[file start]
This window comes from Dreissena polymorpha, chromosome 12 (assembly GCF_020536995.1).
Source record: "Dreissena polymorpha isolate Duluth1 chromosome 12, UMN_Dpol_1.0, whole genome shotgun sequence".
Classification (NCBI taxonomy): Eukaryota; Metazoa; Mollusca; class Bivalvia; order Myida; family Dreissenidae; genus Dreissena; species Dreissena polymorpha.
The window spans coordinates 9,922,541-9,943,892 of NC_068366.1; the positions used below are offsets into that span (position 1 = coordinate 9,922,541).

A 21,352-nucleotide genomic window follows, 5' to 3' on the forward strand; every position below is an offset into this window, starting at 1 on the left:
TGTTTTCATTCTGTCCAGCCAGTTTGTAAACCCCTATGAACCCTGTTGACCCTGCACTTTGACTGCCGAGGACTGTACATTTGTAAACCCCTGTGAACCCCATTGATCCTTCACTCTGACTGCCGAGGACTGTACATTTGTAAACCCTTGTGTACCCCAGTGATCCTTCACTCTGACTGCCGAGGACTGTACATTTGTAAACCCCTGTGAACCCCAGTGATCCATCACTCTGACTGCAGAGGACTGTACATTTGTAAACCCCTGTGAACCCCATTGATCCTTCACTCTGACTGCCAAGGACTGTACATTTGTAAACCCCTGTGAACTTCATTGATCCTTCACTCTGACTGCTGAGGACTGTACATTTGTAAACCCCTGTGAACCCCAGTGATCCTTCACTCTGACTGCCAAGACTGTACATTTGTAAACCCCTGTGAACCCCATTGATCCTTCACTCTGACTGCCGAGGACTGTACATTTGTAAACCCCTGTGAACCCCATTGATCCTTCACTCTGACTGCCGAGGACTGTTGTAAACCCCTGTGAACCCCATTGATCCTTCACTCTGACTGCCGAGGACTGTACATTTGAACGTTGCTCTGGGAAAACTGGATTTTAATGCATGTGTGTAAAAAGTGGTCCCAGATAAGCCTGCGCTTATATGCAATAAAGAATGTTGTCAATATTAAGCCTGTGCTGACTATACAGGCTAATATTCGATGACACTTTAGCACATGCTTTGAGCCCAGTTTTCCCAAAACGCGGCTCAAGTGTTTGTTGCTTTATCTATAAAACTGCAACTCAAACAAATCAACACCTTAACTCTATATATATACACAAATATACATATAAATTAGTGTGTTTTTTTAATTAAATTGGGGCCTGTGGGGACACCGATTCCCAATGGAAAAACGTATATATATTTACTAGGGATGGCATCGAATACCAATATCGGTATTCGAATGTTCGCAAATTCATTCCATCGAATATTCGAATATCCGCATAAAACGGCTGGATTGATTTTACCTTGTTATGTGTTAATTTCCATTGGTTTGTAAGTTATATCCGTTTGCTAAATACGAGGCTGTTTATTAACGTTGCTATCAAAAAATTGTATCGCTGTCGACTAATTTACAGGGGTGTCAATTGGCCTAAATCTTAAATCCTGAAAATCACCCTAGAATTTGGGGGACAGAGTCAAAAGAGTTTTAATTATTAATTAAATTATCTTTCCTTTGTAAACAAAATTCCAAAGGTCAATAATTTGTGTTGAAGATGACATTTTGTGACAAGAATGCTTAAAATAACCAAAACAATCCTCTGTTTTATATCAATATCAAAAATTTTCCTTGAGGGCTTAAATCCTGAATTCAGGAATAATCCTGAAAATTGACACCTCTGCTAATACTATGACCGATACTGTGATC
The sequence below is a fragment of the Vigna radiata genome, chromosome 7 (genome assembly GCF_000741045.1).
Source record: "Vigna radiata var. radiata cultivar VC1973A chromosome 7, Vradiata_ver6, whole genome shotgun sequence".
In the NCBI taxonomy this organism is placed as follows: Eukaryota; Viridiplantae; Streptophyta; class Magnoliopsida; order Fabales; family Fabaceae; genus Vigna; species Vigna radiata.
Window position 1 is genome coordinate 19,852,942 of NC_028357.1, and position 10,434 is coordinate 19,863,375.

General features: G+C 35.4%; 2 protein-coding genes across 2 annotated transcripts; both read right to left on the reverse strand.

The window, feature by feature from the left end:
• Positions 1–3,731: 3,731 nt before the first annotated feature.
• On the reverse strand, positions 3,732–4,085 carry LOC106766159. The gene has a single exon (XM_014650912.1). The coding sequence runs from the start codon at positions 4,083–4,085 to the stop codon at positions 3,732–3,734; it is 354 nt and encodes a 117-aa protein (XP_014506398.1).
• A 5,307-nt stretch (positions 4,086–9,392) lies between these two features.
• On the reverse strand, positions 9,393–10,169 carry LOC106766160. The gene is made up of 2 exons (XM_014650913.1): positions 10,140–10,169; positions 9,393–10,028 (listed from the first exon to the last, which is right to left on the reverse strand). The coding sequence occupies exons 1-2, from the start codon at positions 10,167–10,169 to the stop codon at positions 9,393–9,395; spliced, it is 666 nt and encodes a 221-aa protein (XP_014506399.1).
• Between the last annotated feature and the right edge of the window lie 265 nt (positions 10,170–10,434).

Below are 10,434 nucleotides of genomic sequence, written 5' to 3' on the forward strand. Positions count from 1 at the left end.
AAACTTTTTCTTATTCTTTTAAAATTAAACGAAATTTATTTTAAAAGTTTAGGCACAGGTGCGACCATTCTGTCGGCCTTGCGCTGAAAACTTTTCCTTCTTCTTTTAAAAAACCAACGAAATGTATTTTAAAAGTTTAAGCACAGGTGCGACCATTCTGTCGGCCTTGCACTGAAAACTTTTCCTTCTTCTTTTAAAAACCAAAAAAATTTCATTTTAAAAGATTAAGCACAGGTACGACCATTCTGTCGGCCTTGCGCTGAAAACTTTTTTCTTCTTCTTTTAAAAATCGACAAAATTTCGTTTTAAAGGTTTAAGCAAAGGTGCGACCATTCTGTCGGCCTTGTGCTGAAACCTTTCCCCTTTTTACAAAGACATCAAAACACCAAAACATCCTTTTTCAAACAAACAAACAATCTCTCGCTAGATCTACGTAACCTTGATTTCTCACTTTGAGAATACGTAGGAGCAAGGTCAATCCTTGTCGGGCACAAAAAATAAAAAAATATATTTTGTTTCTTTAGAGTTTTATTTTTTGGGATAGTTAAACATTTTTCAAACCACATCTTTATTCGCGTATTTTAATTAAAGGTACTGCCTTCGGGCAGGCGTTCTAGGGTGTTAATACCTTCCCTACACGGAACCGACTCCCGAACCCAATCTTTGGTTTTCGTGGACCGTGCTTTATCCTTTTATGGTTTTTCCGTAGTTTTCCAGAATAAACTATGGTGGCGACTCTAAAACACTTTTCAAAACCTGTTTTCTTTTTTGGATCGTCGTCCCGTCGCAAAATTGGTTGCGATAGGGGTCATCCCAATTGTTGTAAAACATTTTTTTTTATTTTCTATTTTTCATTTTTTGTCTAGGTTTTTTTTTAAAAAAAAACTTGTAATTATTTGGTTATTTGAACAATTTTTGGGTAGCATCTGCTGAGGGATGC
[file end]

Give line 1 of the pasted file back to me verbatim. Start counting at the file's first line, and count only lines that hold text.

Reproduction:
This window comes from Dreissena polymorpha, chromosome 12 (assembly GCF_020536995.1).